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A couple of months ago, I participated in a little conference here in PDX, co-sponsored by the Ecclesia Network and North West Church Planters. It was called Rain and Shine, and the point was to draw together, for two days, a group of church planters who would talk about the brightest and darkest moments they had experienced in Church planting. Everyone got 14 minutes to speak.
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Families across the Christian world are gathering for Christmas even now, with caravans of cars and planeloads of passengers headed to hearth and home. Christmas comes once again, filled with the joy, expectation, and sentiment of the season. It is a time for children, who fill homes with energy, excitement, and sheer joy. And it is a time for the aged, who cherish Christmas memories drawn from decades of Christmas celebrations. Even in an age of mobility, families do their best to gather as extended clans, drawn by the call of Christmas. <p style="text-align:right;color:#A8A8A8"></p>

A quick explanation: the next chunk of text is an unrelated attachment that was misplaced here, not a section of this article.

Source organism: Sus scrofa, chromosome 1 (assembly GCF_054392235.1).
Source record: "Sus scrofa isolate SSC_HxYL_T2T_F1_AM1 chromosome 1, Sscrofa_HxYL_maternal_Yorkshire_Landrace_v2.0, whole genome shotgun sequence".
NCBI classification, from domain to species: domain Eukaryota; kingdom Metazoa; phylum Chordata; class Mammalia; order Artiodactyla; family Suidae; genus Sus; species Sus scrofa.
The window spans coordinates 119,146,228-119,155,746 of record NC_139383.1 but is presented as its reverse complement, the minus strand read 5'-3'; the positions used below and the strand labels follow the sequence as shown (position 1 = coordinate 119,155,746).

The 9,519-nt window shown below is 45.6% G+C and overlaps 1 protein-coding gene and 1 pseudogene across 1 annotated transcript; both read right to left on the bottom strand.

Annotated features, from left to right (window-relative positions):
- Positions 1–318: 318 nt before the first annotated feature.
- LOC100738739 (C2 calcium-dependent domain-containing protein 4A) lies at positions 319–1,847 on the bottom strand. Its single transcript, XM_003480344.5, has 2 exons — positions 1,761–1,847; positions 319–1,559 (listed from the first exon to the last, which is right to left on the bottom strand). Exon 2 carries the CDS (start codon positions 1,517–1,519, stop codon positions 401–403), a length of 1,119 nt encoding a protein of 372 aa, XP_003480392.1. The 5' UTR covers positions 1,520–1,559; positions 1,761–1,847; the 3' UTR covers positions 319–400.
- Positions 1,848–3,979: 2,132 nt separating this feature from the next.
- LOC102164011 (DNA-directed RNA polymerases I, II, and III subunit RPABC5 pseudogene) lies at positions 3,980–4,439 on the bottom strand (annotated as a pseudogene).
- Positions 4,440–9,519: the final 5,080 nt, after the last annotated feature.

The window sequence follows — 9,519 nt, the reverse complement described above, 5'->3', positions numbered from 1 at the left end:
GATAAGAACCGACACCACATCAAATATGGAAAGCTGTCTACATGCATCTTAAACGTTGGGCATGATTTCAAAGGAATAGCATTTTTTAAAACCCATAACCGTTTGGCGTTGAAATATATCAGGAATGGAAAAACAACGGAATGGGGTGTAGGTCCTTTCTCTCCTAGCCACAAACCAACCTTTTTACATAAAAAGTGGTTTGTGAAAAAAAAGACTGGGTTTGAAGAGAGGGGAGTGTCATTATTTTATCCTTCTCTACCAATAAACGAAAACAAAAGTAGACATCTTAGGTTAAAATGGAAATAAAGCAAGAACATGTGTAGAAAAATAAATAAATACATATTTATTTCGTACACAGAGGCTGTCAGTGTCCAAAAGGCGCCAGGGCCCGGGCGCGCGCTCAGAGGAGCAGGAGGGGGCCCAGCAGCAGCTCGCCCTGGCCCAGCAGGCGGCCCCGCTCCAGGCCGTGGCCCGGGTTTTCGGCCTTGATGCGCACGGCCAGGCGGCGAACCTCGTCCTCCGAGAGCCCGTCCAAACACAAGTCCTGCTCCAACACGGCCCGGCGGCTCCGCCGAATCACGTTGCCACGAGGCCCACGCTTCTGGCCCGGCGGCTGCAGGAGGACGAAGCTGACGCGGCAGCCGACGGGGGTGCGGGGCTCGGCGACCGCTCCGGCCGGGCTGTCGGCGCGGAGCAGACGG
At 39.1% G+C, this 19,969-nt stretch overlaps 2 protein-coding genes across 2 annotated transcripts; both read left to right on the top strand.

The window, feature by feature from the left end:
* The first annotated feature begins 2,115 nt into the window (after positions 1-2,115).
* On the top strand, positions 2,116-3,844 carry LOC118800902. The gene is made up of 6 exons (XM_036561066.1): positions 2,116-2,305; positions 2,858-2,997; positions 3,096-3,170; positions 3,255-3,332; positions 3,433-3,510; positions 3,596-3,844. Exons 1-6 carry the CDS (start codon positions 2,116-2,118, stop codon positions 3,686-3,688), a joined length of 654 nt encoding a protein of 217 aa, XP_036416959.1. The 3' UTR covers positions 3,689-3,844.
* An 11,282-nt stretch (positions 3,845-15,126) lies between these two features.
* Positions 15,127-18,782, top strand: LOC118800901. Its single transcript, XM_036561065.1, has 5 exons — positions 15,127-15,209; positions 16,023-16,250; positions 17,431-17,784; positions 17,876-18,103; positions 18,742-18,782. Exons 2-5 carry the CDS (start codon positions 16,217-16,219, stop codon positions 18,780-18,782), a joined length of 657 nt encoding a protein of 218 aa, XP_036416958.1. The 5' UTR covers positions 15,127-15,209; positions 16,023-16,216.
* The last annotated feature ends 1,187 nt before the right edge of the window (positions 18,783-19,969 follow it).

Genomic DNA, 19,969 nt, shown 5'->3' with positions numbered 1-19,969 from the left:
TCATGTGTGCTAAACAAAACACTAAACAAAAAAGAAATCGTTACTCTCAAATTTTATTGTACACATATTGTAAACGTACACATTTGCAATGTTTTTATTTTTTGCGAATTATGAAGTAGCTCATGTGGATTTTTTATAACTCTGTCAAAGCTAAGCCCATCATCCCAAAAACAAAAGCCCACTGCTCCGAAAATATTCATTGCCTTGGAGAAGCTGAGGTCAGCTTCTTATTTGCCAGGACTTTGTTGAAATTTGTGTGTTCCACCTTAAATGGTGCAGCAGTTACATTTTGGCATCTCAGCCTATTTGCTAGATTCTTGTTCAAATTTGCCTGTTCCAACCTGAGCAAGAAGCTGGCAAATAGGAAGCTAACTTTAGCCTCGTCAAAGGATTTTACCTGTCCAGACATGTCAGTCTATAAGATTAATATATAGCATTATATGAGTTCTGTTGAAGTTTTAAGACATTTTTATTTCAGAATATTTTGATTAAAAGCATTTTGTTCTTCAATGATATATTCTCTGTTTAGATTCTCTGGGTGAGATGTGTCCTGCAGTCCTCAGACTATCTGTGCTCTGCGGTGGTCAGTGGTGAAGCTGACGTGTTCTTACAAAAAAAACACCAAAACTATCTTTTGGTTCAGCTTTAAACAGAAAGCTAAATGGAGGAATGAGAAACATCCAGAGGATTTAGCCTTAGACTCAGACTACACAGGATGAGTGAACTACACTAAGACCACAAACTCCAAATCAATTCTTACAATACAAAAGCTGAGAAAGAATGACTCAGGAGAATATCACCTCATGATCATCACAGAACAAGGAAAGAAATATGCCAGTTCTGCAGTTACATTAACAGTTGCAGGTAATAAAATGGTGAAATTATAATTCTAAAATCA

Shortly after 4:30 this afternoon, the residents of Phillips neighborhood in south Minneapolis—the most ethnically diverse neighborhood in the United States—may spot a familiar sight: a trim man in his upper sixties, bespectacled with thinning gray curly hair, leaving his two-story house to walk to church. John Piper will make his way north across the bridge suspended above “Spaghetti Junction,” with its dull roar of freeway traffic, past the East Village Market grocery store, past Augustana Health Care Center for the elderly, past Andrew Residence for the mentally broken, and past the Elliott Twins apartments for low-income residents. And then he’ll arrive at a place he dearly loves, Bethlehem Baptist Church, where he has been preaching the glory of God in the gospel week in and week out for 33 years. The walk takes seven minutes—six if he is running late, eight if he is especially enjoying the weather.